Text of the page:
The touchdown is scheduled for about 3 p.m.
Here's what you need to know about the landmark mission. Having launched on May 5, 2018 from Vandenberg Air Force Base in California as it enters the atmosphere of Mars, InSight will be traveling at 14,100 miles per hour. A minute later, InSight will orient itself for entry before barreling into the thin atmosphere of the red planet, starting at 14:47 EST and travelling at 12,300mph.
The stationary probe, launched from California in May, will then pause for 16 minutes for the dust to settle, literally, around the landing site before its disc-shaped solar arrays unfurl to provide power. Tricky from the lander's deck. You can watch a live feed of the control room above, beginning at 2:00 p.m. EST, with commentary including interviews with NASA engineers and scientists. After that, NASA hopes to use InSight to decode the internal structure of Mars, among other mysteries.
The landing team at NASA's Jet Propulsion Laboratory (JPL) in Pasadena, Calif worked through the weekend monitoring weather reports from the Mars Reconnaissance Orbiter (MRO). But due to the communication delay with the spacecraft, by the time NASA mission controllers get a signal that it has entered Mars' atmosphere, InSight will already have landed.
The U.S., however, has pulled off seven successful Mars landings in the past four decades, not counting InSight, with only one failed touchdown.
The very first image returned by NASA InSight, from Elysium Planitia, post-landing.
The sharpest view of Mars ever taken from Earth Nasa Getty Images
InSight's perilous descent through the Martian atmosphere has stomachs churning and nerves stretched to the max. It reached a complete stop on the ground 6 1/2 minutes later. This intense heat could cause temporary dropouts in radio signals. On Sol 44, InSight will deploy its heat probe, and six days later the lander will begin hammering its probe 5 meters down into the Martian surface. After getting that radar signal, it will separate from the remaining shell and parachute, firing its descent engines known as retrorockets to help slow it down even more. In addition to the burrowing subsurface probe, InSight also carries seismometers that will measure "marsquakes" - tiny vibrations triggered by planetary activity under the planet's crust. I'm going to control myself as well as I can until we get the first notification of successful landing.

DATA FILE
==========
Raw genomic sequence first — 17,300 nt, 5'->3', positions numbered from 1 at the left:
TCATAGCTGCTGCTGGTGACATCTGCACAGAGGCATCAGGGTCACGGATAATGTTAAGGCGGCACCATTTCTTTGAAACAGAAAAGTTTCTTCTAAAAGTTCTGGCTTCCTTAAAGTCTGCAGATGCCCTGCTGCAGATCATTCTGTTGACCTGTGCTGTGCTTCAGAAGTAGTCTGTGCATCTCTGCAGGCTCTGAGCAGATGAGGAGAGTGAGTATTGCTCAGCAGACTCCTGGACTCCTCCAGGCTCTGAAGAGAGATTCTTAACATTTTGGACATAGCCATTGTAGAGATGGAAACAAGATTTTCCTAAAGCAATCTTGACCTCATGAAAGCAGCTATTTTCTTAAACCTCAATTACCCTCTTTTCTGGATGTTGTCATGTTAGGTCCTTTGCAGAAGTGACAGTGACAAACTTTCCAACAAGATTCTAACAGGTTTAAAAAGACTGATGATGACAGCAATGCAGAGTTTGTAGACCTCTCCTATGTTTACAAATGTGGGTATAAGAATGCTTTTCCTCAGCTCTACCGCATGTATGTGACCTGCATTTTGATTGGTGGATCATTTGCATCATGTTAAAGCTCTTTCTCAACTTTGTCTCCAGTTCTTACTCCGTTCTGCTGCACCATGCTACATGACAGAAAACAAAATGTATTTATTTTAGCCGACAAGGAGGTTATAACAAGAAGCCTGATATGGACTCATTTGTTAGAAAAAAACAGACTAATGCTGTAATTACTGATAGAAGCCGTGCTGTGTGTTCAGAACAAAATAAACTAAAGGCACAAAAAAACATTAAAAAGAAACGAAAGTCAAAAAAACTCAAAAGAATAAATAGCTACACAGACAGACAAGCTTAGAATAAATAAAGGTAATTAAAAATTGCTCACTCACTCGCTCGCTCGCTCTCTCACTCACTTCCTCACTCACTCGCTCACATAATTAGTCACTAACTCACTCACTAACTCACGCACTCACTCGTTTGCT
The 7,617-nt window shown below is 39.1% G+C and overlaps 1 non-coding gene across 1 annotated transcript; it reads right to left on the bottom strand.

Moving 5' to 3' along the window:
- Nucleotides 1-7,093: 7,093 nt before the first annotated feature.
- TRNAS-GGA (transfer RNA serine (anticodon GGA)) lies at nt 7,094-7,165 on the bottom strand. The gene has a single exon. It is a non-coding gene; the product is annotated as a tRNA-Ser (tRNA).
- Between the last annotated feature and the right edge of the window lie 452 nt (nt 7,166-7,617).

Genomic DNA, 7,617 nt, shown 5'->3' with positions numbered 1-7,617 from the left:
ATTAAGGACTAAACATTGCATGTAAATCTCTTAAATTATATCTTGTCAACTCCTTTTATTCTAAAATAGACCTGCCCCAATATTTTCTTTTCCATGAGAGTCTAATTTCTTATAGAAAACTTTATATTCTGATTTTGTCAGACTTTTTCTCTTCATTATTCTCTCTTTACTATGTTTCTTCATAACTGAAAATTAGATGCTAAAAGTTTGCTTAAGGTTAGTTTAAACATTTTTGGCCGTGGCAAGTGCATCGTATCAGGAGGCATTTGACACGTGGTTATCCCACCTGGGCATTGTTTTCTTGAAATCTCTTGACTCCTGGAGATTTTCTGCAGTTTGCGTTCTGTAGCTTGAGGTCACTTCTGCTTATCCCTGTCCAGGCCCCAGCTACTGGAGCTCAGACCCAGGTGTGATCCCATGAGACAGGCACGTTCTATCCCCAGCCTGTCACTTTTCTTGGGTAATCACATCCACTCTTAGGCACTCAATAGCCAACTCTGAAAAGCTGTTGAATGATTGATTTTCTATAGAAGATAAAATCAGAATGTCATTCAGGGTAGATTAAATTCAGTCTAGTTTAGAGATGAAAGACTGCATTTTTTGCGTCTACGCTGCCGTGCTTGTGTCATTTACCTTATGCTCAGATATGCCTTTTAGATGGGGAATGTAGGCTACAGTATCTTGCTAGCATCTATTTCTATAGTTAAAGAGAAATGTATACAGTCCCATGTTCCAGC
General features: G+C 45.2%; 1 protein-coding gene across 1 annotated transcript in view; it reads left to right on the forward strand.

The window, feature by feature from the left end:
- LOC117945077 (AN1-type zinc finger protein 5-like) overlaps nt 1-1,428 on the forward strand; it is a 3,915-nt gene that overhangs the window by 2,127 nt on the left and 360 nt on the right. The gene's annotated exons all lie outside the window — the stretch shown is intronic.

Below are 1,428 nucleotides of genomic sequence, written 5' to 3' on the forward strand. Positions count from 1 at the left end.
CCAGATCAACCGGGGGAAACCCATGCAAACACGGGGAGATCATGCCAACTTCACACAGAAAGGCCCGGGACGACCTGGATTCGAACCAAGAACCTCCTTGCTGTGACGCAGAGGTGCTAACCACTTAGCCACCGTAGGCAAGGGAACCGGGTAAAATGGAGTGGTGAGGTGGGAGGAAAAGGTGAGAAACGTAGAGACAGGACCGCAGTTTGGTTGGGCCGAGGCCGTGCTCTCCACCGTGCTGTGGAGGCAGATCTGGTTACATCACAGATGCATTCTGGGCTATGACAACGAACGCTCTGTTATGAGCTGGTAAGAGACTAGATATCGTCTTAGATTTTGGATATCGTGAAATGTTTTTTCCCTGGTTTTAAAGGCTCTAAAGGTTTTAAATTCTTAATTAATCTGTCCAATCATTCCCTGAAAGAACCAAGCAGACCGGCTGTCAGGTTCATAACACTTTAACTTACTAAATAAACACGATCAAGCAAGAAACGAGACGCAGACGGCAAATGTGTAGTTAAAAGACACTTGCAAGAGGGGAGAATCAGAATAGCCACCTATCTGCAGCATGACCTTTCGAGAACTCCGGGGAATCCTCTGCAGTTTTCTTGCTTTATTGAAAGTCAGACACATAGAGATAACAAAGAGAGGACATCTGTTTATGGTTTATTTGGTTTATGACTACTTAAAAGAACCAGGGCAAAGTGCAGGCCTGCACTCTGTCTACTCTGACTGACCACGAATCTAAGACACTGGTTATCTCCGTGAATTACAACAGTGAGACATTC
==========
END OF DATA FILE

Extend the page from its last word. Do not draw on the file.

NASA is attempting to land a spacecraft on the surface of Mars Monday to study the interior of the red planet. "We have no ability to actually, kind of, fly the lander to the surface".
The InSight mission cost about $814 million, including the launch costs; France and Germany invested about $180 million.
The first image from the surface of Mars is expected at 2004 GMT. Meanwhile, mission scientists will photograph what can be seen from the lander's perspective and monitor the environment. InSight will also send a "tone beacon" when it touches down on Mars, and again seven minutes later, but much more loudly. Orbiting satellites have also revealed important puzzle pieces about Mars' climate makeup and orbit, and have even detected what are thought to be flows of salty liquid water. As the surface pushes up on the lander's legs, a trigger sensor will be depressed shutting down the rockets.
The tone is important, and is one of a sequence that engineers on Earth will be listening for as InSight passes each landing milestone.
Zurbuchen described InSight as "unique" because the waist-high lander contains instruments that were contributed by several European space agencies.
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